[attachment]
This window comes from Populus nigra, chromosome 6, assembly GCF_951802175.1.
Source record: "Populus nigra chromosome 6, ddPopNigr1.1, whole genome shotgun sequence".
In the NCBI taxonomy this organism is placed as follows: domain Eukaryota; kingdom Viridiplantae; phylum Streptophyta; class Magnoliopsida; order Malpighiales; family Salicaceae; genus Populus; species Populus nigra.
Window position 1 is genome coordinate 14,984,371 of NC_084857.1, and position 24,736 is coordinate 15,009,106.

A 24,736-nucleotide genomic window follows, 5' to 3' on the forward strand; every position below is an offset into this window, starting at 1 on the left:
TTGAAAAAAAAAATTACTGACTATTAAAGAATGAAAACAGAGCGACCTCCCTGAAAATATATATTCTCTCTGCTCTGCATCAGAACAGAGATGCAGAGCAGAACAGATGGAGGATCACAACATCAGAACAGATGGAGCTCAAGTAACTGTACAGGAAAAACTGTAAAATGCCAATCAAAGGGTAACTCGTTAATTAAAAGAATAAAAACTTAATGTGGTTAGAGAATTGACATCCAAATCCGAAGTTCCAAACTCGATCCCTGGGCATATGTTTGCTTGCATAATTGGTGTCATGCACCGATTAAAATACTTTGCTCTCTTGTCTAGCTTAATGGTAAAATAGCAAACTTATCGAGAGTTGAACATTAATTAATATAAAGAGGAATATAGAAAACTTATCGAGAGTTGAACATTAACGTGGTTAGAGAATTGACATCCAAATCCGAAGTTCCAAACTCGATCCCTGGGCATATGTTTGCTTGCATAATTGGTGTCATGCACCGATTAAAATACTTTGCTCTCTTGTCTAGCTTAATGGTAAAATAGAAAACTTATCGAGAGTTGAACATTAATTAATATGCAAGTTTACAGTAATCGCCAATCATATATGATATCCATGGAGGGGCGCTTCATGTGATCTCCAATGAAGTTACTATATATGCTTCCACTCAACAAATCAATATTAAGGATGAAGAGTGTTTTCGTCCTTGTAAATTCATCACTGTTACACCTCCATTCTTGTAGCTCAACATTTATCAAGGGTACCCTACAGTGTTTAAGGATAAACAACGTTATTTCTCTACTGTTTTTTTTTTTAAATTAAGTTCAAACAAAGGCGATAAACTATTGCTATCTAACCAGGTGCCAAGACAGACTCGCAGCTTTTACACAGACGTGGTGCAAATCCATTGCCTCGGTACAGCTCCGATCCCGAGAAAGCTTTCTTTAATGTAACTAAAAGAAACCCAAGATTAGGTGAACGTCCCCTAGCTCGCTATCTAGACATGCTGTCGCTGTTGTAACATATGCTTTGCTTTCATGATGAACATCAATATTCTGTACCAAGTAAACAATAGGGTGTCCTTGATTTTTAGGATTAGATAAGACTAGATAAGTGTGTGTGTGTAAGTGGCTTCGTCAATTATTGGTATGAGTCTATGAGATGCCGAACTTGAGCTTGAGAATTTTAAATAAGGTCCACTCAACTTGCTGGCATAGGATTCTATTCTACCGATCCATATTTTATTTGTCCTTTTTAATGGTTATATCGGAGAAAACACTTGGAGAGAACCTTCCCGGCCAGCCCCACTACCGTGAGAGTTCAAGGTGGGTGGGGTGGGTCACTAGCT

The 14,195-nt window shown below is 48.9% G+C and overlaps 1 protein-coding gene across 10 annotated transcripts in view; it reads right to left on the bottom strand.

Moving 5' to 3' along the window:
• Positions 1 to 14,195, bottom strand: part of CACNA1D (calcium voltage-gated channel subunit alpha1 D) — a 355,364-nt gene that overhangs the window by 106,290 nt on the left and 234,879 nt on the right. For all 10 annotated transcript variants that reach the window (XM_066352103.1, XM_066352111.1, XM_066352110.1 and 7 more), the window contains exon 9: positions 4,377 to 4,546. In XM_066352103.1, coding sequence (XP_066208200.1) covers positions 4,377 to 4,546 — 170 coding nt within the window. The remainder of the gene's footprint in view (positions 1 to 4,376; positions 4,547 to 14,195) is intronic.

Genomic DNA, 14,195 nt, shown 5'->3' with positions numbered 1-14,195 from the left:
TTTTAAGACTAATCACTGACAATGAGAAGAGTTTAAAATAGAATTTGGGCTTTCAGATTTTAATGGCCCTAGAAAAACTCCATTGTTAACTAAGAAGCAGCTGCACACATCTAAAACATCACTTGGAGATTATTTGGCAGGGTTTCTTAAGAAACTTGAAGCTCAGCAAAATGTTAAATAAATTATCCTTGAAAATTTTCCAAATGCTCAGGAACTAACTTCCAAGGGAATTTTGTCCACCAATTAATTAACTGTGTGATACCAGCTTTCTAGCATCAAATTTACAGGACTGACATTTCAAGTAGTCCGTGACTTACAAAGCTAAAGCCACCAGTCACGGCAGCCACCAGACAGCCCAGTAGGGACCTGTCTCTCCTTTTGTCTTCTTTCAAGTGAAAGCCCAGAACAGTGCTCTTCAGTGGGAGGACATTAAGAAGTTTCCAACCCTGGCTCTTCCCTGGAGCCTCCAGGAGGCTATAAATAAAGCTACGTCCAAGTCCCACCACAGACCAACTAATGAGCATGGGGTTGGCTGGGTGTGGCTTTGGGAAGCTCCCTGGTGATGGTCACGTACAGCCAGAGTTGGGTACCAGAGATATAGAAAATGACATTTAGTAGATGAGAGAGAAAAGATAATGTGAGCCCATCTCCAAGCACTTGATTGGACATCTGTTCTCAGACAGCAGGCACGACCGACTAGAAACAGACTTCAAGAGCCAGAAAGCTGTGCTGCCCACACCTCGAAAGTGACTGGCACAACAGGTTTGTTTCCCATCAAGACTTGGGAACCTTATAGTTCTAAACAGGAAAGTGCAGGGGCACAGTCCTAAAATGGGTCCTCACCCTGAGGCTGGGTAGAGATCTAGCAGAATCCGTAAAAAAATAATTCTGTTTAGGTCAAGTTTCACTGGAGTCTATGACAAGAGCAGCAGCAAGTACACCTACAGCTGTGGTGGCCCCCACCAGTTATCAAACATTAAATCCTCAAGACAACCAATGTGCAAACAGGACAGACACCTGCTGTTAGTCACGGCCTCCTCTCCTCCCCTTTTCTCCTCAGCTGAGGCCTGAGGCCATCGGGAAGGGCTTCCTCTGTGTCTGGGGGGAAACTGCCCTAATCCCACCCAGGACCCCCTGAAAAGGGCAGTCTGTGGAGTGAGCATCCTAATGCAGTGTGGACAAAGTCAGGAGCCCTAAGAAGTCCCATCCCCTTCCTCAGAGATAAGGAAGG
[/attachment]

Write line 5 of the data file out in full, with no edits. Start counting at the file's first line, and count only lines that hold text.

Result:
A 24,736-nucleotide genomic window follows, 5' to 3' on the forward strand; every position below is an offset into this window, starting at 1 on the left: